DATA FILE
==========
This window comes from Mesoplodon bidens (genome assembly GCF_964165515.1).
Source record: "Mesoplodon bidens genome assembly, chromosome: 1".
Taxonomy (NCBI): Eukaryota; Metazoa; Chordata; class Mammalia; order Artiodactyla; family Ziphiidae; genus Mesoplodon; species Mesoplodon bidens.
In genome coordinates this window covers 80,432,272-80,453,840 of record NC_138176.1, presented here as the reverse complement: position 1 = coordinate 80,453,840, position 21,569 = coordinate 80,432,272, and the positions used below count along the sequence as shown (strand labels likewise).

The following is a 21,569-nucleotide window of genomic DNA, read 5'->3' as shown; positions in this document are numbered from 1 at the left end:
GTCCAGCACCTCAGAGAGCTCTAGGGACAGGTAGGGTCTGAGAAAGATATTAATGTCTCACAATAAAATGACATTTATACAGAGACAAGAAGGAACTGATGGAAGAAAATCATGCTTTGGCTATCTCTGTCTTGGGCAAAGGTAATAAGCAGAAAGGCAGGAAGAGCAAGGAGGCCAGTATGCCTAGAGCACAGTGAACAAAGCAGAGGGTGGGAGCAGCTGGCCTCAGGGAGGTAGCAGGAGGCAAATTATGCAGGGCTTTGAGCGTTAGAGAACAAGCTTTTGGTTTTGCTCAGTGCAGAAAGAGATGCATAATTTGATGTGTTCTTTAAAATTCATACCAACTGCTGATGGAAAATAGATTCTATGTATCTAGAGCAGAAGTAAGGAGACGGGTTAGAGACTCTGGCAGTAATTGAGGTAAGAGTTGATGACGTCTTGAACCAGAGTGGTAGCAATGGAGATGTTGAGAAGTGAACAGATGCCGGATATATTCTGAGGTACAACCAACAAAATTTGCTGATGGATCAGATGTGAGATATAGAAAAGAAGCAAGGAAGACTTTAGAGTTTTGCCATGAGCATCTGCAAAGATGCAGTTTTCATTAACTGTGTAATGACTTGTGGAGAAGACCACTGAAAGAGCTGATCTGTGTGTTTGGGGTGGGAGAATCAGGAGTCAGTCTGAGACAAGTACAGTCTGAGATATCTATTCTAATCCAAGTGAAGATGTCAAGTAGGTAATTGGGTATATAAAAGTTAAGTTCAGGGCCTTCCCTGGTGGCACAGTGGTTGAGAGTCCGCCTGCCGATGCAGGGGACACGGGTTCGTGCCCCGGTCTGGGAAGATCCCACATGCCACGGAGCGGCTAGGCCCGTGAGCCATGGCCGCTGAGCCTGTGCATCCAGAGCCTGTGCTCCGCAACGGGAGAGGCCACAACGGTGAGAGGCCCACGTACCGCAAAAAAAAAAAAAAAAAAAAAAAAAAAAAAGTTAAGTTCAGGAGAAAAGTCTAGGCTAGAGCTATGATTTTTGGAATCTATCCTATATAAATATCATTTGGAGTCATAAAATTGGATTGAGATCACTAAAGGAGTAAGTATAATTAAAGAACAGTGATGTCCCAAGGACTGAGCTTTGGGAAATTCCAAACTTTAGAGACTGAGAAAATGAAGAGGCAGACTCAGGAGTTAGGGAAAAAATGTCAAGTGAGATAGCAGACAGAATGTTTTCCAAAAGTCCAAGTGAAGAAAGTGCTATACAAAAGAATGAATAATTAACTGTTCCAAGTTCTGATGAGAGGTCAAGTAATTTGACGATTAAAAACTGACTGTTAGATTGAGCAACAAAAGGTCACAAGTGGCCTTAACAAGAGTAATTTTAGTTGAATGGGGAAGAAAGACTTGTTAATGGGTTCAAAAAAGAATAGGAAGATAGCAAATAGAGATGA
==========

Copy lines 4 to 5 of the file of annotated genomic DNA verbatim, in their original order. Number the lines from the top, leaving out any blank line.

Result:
In genome coordinates this window covers 80,432,272-80,453,840 of record NC_138176.1, presented here as the reverse complement: position 1 = coordinate 80,453,840, position 21,569 = coordinate 80,432,272, and the positions used below count along the sequence as shown (strand labels likewise).

The following is a 21,569-nucleotide window of genomic DNA, read 5'->3' as shown; positions in this document are numbered from 1 at the left end: